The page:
The Friar and the Cipher

The Friar and the Cipher

Roger Bacon and the Unsolved Mystery of the Most Unusual Manuscript in the World

Book - 2005
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A compulsively readable account of the most mysterious manuscript in the world, one that has stumped the world's greatest scholars and codebreakers.

The Voynich Manuscript, a mysterious tome discovered in 1912 by the English book dealer Wilfrid Michael Voynich, has puzzled scholars for a century. A small six inches by nine inches, but over two hundred pages long, with odd illustrations of plants, astrological diagrams, and naked women, it is written in so indecipherable a language and contains so complicated a code that mathematicians, book collectors, linguists, and historians alike have yet to solve the mysteries contained within. However, in The Friar and the Cipher , the acclaimed bibliophiles and historians Lawrence and Nancy Goldstone describe, in fascinating detail, the theory that Roger Bacon, the noted thirteenth-century, pre-Copernican astronomer, was its author and that the perplexing alphabet was written in his hand. Along the way, they explain the many proposed solutions that scholars have put forth and the myriad attempts at labeling the manuscript's content, from Latin or Greek shorthand to Arabic numerals to ancient Ukrainian to a recipe for the elixir of life to good old-fashioned gibberish. As we journey across centuries, languages, and countries, we meet a cast of impassioned characters and case-crackers, including, of course, Bacon, whose own personal scientific contributions, Voynich author or not, were literally and figuratively astronomical.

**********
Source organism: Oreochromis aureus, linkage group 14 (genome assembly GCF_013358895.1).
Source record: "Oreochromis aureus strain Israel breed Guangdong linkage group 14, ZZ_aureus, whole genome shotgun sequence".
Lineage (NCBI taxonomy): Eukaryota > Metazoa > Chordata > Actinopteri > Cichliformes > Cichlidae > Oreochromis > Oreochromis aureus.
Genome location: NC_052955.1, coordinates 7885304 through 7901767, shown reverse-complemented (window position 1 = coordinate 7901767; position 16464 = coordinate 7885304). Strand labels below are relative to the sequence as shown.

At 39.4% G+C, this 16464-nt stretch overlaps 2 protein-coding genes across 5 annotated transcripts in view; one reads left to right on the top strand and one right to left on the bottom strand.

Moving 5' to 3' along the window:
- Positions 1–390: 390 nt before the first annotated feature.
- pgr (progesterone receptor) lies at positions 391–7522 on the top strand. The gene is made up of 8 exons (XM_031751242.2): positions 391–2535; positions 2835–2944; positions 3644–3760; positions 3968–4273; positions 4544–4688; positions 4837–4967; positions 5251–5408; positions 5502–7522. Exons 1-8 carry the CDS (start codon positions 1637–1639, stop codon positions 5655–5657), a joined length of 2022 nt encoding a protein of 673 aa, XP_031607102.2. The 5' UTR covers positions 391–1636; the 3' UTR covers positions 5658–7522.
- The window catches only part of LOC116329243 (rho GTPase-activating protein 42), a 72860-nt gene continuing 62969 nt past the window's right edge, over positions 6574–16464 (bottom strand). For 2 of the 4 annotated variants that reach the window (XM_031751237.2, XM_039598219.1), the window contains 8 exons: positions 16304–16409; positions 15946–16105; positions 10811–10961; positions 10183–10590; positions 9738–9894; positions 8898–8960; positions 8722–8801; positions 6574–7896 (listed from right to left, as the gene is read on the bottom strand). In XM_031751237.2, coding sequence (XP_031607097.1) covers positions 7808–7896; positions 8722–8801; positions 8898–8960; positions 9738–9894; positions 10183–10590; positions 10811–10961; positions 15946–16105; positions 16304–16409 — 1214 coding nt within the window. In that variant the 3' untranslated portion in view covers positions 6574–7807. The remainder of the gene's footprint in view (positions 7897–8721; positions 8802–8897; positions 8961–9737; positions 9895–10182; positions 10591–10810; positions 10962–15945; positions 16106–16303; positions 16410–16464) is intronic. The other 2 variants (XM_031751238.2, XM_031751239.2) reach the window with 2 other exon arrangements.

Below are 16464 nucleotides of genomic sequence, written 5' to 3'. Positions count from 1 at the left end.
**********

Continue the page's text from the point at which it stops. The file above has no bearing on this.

The Friar and the Cipher is a wonderfully entertaining and historically wide-ranging book that is one part The Code Book , one part Possession , and one part The Da Vinci Code --and will appeal to bibliophiles and laypeople alike.
Publisher: New York : Doubleday : c2005.
Edition: 1st ed.
ISBN: 9780767914734
0767914732
Branch Call Number: 091 GOL
Characteristics: xi, 320 p., [8] p. of col. plates : ill. (some col.), ports. ; 22 cm.
Additional Contributors: Goldstone, Nancy Bazelon

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m
maroon_chicken
Nov 01, 2015

A little while ago I heard about the Voynich manuscript, a medieval document in a language no one has ever been able to translate. I wanted to learn more about this manuscript so I got this book.

This book was a disappointment. It isn't really about the Voynich manuscript at all, and instead spends 200 pages talking about the relationship between Aristotle's philosophy and Christianity, as well as as the history of education in Europe. This book is confusing and has no sense of organization, and I would say that the wikipedia article for "Voynich Manuscript" is more informative than this book.

e
elwright
Aug 08, 2014

A good story, marred by factual errors and typos. Too many places where they were obviously careless about research.

8
8217549
Apr 09, 2011

my suggestion is take notes who is who and belongs where. it's impossible to keep track of so many historical figures. this book gives you an idea what dark ages really were. first part was about history from Socrates to 13 century.

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